If you were around in the mid-1970s, you may remember the magnificently bearded Dan Haggerty in a popular movie and subsequent TV series called The Life and Times of Grizzly Adams. The TV version beat out Wednesday rival The Bionic Woman and became one of NBC's most popular shows of all time.

What you might not know is that even as the series came to an end in 1978, a franchise had already been born—one now known simply as Grizzly Adams Productions. Today, the company makes and markets what are, in their own words, "family friendly and faith-based" programs for film and television.

The Grizzly Adams franchise, adapted from a novel written by Charles Sellier, told the story of a real-life American frontiersman and explorer named James Capen Adams, a rough-hewn character who, among other things, had a strange gift for communicating with wild animals—including, of course, grizzly bears.

Naturally, for a mountain man like Adams, life was fairly modest and unsophisticated, and one might be inclined to assume the same about the production company that now uses his name—after all, family-friendly, faith-based, independent programming is not exactly the stuff of Hollywood glitz and glamour.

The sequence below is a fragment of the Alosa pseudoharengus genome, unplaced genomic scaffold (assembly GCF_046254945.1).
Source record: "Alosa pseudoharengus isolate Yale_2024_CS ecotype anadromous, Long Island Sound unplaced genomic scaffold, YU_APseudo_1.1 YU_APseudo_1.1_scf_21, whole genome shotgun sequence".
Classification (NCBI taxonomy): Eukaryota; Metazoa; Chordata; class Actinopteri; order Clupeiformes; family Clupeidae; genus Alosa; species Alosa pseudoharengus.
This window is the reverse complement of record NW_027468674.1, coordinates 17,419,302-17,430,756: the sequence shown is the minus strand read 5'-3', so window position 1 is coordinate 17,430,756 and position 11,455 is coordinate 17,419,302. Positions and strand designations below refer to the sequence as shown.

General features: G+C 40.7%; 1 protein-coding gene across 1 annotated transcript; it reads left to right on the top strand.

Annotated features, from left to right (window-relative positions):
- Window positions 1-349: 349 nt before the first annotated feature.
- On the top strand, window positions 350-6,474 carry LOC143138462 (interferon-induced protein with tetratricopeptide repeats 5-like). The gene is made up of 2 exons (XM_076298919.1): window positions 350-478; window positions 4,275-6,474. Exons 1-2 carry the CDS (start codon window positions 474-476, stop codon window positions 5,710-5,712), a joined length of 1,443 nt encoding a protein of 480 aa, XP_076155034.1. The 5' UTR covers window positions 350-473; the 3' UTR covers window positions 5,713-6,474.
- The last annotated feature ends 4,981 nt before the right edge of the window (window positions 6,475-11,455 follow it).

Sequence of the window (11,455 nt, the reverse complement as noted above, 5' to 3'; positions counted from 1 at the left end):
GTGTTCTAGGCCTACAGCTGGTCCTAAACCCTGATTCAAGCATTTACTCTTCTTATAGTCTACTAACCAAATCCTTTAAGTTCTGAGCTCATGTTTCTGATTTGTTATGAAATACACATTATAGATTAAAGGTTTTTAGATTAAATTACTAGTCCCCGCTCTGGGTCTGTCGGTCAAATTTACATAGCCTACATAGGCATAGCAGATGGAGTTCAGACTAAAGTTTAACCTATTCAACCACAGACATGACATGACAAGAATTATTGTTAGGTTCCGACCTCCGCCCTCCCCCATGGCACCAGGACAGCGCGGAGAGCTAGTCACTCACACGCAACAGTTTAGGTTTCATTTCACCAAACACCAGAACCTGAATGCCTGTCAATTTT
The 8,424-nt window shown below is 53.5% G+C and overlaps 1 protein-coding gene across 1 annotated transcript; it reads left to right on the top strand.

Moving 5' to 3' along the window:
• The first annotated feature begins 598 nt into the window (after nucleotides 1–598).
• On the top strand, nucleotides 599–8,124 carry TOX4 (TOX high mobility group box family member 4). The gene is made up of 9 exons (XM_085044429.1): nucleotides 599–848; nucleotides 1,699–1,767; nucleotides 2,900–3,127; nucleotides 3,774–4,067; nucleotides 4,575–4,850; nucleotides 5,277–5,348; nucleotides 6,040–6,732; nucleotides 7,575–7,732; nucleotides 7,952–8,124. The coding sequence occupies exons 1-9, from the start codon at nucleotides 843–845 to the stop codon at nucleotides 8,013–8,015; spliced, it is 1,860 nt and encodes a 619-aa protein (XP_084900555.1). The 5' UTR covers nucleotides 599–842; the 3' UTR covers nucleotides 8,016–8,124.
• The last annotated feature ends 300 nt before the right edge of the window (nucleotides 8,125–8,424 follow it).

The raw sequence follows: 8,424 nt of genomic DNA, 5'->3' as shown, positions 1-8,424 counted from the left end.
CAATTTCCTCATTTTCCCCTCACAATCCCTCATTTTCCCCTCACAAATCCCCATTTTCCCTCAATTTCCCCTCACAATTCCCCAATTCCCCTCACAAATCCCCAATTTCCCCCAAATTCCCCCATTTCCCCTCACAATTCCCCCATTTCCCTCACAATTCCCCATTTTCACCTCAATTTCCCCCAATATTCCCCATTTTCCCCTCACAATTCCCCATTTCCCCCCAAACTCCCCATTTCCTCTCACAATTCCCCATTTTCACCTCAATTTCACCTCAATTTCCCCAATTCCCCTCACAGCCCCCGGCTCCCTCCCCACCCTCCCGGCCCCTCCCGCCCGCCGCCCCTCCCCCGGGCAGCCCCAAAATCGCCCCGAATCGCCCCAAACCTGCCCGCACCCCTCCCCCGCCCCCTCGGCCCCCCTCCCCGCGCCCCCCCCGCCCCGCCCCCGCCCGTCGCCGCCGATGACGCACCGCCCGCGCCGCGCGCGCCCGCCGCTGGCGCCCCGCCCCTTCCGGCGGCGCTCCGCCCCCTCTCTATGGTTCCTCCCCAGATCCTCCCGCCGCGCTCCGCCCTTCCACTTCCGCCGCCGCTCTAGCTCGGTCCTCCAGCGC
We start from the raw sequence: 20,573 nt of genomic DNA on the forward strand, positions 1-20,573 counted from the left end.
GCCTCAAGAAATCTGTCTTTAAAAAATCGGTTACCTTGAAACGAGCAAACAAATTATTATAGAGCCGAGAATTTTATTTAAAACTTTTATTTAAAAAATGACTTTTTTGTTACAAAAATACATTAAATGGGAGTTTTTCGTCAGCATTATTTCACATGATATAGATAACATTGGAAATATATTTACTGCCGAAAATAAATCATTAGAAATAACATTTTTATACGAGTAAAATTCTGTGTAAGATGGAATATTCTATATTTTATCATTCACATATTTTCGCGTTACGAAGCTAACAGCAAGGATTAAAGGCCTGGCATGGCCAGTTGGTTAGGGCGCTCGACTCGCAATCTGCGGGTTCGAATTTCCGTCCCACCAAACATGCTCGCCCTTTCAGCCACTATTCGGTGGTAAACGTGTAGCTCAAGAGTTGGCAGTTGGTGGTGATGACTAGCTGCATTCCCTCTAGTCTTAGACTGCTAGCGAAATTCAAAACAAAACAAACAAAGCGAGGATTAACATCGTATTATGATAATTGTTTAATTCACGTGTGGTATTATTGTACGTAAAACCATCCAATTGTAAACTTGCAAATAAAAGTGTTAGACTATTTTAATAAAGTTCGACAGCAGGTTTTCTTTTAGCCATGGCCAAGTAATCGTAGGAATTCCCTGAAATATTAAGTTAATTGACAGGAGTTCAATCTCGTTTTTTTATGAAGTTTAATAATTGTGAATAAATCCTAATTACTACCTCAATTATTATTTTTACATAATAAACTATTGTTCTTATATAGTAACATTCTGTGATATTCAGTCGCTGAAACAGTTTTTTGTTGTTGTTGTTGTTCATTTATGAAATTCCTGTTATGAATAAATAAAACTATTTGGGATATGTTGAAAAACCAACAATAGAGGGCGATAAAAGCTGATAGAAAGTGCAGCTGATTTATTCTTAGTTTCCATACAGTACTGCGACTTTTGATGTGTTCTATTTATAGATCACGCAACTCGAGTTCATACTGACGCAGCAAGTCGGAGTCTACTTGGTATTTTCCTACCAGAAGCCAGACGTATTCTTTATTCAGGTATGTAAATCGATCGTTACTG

But consider this: Grizzly Adams is the second most financially successful provider of family-friendly entertainment there is—second only to Disney. In fact, vice president David Balsiger speculates that GA is "probably" more prolific than Disney in terms of the sheer amount of programming it creates.

Over 1,000 features

Grizzly's programming has appeared on most of the major TV networks—the original Grizzly Adams show ran for two seasons on NBC, and they've also aired features on CBS, TLC, and the Sci-Fi Channel—and ...

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